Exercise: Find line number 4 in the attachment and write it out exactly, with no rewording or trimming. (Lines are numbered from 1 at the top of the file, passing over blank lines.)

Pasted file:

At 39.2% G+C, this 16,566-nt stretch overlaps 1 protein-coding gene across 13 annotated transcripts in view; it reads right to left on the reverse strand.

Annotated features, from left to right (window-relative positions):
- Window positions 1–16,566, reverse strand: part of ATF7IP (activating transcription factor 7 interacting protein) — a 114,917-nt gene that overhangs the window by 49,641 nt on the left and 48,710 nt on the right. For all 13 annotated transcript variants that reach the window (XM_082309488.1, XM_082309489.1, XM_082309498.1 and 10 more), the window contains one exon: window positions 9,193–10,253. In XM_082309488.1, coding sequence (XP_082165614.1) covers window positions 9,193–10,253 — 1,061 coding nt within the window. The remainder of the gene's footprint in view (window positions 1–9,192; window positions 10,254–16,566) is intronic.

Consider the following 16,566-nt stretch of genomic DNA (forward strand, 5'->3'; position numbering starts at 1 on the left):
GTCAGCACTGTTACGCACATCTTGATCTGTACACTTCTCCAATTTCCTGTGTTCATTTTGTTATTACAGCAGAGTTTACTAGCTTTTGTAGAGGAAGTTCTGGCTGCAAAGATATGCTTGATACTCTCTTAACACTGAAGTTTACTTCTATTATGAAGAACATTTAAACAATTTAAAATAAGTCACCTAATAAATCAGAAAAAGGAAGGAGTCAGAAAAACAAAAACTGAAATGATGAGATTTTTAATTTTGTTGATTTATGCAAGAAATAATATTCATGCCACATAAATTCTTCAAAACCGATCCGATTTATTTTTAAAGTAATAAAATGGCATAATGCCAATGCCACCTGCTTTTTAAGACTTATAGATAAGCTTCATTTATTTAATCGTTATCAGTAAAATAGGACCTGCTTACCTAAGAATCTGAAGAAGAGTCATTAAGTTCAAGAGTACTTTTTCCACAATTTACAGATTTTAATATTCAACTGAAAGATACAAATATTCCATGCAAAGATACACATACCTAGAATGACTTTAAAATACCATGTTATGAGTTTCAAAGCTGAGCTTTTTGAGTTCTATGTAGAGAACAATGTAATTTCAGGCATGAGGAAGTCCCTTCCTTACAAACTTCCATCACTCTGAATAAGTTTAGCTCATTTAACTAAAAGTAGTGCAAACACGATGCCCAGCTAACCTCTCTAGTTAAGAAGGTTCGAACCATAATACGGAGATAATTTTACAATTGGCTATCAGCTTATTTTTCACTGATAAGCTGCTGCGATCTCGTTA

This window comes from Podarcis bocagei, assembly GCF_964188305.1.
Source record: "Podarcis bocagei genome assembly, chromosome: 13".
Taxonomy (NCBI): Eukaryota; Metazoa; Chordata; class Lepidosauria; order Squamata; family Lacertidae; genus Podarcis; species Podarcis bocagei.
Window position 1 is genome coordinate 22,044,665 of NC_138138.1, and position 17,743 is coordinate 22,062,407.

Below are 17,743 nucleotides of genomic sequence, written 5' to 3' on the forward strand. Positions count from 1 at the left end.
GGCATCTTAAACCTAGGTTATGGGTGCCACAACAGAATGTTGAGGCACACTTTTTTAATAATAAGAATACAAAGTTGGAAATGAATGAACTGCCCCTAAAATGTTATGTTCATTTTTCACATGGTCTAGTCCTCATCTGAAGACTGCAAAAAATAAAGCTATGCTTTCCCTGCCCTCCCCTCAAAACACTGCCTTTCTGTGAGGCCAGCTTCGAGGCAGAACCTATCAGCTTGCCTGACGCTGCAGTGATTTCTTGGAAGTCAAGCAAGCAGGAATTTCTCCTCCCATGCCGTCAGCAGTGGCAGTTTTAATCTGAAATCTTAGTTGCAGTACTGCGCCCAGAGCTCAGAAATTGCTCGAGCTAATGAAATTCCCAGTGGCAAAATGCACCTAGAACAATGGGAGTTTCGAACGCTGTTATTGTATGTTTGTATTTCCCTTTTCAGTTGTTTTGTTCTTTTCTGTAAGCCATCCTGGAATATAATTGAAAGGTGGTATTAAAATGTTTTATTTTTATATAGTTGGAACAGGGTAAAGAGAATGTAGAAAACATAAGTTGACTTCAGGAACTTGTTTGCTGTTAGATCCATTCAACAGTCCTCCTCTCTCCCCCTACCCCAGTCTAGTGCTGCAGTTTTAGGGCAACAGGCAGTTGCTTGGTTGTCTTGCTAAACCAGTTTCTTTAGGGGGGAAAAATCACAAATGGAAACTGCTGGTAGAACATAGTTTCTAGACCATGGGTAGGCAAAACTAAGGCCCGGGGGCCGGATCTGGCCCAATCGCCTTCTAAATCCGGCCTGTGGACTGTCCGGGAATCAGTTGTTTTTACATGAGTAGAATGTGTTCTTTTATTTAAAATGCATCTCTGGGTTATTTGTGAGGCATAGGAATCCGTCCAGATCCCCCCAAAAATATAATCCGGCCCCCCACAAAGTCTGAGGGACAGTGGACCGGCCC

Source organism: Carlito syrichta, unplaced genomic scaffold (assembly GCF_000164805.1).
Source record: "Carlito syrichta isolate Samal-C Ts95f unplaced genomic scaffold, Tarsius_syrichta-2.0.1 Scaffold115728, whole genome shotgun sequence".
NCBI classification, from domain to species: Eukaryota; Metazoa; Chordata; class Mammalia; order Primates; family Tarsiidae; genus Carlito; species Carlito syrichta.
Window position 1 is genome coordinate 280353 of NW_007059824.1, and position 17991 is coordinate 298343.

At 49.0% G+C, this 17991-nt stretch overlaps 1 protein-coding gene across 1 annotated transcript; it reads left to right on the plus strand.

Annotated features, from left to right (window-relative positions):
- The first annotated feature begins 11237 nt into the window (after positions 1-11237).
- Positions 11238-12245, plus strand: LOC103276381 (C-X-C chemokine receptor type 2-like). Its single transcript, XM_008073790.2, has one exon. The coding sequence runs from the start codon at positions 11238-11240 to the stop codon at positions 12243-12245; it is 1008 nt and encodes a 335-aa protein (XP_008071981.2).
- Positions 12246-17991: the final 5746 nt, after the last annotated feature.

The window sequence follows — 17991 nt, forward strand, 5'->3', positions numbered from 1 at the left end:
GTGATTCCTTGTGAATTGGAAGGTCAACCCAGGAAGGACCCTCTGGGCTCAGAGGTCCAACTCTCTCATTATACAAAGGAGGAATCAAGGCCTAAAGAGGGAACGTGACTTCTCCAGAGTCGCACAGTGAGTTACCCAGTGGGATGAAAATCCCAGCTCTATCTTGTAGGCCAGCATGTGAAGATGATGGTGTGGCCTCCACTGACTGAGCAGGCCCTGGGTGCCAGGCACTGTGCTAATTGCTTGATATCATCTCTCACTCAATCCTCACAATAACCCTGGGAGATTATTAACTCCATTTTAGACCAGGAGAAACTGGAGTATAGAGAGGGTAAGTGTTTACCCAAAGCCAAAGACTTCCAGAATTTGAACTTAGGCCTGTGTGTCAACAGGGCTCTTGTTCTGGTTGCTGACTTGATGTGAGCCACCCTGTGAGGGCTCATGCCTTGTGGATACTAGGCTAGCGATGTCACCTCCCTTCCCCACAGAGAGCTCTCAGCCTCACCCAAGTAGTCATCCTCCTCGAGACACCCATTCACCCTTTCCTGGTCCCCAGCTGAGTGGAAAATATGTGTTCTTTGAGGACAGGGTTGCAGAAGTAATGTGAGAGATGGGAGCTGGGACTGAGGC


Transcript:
Consider the following 16,566-nt stretch of genomic DNA (forward strand, 5'->3'; position numbering starts at 1 on the left):